|This is my post from this week's Tuesday Blog.|
Vinyl’s Revenge takes a look at an early-60’s Columbia recording by Leonard Bernstein and the New-York Philharmonic. According to Bernstein’s own website, he recorded over 500 compositions with Columbia Masterworks (now Sony Music Entertainment) between 1956 and 1979, 455 of which were recorded with the New York Philharmonic. Bernstein’s commitment to 20th century music – from the symphonies of Gustav Mahler to his own symphonic works – is well known, and this vintage recording of Charles Ives’ Third Symphony and a trio of short symphonic works adds to this aspect of his recording legacy.
I loath to pigeon-hole Charles Ives as an “American:” composer, as his work transcends the ill-defined notion of “America Music”. His music is a blend of late-Romantic and modern music, more akin to, say, Scriabin than to Schoenberg or Stravinsky in that sense (save for the mysticism). His later works can be challenging to listen to at times (e.g., the landmark first recording of his Fourth Symphony by Stokowski and the American Symphony Orchestra), but the set assembled by Bernstein is quite accessible, and some of the pieces have become American classical music “standards”.
Ives wrote at least five symphonies – four are numbered, and a fifth is the result of four movements dedicated to “New England Holidays”.
Although there is no conclusive evidence that Ives and Gustav Mahler ever met, Mahler had seen the manuscript and talked of premiering the Third Symphony with the New York Philharmonic. There is also a story (which Ives himself put out) that Mahler took the score back to Europe, planning to conduct it there. Mahler's death in 1911 prevented any such performances.
Subtitled “The Camp Meeting” – a reference to the travelling religious revivals of yesteryear when people gathered in fields to sing and listen to preachers - the third symphony has many influences including War songs, dances, and general European classical music. Ives was sentimentally nostalgic, glancing back as a modern composer at a nineteenth-century childhood of hymns, bells, and children's games. The symphony is filled with complex harmonies and meters. In 1947, the symphony was awarded the Pulitzer Prize for Music.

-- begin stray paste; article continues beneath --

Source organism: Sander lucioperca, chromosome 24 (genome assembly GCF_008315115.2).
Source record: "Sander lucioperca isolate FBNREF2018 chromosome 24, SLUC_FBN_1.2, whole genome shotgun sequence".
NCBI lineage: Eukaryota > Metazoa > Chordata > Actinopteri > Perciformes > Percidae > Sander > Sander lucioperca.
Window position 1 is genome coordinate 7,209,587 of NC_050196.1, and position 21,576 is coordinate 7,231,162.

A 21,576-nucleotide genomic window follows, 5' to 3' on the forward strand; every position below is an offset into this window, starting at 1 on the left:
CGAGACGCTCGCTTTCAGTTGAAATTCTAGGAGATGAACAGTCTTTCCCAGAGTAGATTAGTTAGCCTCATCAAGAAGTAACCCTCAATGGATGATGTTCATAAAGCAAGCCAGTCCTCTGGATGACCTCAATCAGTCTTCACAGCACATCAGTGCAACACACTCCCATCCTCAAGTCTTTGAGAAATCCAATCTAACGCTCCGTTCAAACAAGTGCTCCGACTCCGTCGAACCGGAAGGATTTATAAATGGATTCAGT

Decoration Day, the second movement of the afore-mentioned Holidays symphony, was completed in 1912. The holiday, forerunner of the US Memorial Day, takes its name from the practice of decorating soldiers' graves with flowers. Ives was inspired by more childhood memories, this time of listening to his father’s marching band play on Decoration Day. The marching band would march from the Soldiers’ Monument at the center of Danbury (Connecticut) to Wooster Cemetery, and there Ives would play Taps. The band would leave often playing David Wallace Reeves' Second Regiment Connecticut National Guard March.
Central Park in the Dark and The Unanswered Question form a diptych known as “Two Contemplations”. Whereas The Unanswered Question is subtitled “Contemplation of Something Serious”, Central Park is a contemplation of “Nothing Serious”. Both pieces, scored for Chamber Orchestra, sometimes involve divided forces – which is the case for Central Park in this recording. For the occasion, two of Bernstein’s “apprentices” are credited as conductors, their names you will readily recognize.
Charles IVES (1874-1954)
Symphony No. 3, S. 3 (K. 1A3) "The Camp Meeting"
(*) Central Park In The Dark (1906)
Decoration Day (1912)
The Unanswered Question (1907, rev. 1930-35)
New York Philharmonic
Leonard Bernstein, Maurice Peress (*) and Seiji Ozawa (*), conducting
Columbia Masterworks – MS 6843
Format: Vinyl, LP, Stereo
Details - https://www.discogs.com/Bernstein-Co...elease/3169673
Internet Archive URL - https://archive.org/details/01SymphonyNo3
(Thanks to SERIOSO SERIOSO)